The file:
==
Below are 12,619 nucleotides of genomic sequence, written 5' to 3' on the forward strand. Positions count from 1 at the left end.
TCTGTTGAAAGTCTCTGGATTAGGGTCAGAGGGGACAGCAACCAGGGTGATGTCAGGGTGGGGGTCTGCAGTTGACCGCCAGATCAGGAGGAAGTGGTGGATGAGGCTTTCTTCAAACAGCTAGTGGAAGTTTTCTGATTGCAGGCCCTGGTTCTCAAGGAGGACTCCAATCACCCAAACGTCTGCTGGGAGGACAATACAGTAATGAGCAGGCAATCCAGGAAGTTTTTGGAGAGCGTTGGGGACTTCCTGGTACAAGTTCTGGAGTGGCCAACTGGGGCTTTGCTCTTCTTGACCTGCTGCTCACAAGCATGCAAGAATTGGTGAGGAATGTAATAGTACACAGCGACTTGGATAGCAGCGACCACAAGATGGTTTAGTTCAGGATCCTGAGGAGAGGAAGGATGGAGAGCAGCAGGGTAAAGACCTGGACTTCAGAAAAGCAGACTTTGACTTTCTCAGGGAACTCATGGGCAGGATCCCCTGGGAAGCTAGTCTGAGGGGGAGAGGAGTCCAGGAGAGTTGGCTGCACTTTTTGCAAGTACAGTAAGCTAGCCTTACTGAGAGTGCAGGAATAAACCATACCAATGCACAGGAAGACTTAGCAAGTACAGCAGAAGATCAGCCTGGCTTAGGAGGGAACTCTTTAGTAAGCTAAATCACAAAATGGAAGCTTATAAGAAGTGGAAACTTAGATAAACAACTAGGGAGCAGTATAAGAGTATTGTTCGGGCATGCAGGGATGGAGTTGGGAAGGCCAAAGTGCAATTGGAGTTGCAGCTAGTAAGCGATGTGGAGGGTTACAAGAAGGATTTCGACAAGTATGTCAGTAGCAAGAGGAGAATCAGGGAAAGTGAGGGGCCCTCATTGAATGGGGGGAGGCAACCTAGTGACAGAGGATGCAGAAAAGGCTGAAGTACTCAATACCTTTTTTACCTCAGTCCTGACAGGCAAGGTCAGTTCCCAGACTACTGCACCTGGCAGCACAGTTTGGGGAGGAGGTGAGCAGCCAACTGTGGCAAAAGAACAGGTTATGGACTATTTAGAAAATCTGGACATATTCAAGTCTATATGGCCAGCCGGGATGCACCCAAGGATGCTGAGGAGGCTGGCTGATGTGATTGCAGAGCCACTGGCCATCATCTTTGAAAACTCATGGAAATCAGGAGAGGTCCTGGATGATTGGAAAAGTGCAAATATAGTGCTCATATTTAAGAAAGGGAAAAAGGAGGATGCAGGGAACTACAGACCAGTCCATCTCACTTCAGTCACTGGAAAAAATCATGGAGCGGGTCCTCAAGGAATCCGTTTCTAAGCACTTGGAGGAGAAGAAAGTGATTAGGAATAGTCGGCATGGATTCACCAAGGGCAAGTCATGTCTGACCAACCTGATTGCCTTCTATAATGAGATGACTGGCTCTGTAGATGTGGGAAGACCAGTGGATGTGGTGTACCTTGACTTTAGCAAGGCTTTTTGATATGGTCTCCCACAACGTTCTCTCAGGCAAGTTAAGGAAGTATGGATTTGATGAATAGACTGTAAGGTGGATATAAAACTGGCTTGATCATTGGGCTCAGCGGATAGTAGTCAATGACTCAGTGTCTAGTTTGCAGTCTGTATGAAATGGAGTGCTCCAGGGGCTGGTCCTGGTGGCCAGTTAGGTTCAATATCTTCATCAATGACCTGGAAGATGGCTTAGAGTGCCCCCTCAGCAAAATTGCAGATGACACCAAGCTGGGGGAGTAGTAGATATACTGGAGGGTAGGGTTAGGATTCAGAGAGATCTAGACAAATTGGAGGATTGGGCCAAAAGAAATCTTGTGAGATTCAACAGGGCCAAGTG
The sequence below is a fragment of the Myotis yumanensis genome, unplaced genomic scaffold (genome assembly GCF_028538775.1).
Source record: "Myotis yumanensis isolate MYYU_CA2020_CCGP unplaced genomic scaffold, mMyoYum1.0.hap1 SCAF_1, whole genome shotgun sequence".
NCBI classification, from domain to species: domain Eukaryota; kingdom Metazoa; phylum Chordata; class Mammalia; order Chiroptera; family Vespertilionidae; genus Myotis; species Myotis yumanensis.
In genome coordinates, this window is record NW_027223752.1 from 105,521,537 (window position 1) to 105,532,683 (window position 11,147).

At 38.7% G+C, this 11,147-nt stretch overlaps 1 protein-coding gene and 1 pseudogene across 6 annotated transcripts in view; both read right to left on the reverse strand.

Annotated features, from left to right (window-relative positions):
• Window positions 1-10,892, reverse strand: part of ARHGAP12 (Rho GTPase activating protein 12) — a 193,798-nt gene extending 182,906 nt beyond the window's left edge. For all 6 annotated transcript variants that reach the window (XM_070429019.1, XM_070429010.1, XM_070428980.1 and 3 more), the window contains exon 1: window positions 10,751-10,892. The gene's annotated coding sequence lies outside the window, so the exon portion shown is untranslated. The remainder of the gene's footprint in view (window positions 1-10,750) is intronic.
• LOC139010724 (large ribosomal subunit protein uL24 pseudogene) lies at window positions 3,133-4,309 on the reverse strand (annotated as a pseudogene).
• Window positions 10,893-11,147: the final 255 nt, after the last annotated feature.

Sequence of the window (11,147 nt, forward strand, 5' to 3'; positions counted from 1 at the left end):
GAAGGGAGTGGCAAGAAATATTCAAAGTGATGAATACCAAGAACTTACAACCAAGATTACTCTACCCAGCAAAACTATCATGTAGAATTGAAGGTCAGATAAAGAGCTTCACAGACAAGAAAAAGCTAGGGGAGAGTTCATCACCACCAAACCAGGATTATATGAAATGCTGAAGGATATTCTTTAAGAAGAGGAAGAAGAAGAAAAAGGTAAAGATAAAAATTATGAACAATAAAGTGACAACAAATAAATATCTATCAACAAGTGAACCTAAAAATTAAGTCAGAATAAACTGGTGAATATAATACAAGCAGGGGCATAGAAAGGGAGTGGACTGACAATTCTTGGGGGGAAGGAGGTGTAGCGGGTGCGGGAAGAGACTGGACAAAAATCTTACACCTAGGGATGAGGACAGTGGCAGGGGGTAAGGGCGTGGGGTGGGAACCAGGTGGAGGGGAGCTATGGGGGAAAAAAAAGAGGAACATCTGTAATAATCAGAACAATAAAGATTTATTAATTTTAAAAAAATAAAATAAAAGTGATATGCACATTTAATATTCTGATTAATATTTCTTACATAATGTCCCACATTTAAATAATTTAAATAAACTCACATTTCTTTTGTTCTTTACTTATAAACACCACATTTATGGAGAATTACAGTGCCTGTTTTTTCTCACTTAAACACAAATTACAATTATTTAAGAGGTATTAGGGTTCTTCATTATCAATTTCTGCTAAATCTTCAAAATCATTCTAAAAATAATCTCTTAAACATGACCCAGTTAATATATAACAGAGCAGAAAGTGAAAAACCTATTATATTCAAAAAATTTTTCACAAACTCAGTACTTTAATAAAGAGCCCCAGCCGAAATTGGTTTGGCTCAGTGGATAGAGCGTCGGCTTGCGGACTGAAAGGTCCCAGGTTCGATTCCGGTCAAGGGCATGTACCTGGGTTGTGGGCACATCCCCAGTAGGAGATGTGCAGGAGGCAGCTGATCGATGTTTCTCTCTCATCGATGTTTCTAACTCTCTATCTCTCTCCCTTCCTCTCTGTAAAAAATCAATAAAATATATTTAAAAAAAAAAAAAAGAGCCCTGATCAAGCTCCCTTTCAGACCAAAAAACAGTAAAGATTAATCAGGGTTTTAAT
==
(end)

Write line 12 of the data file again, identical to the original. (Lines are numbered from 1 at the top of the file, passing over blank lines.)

Sequence of the window (11,147 nt, forward strand, 5' to 3'; positions counted from 1 at the left end):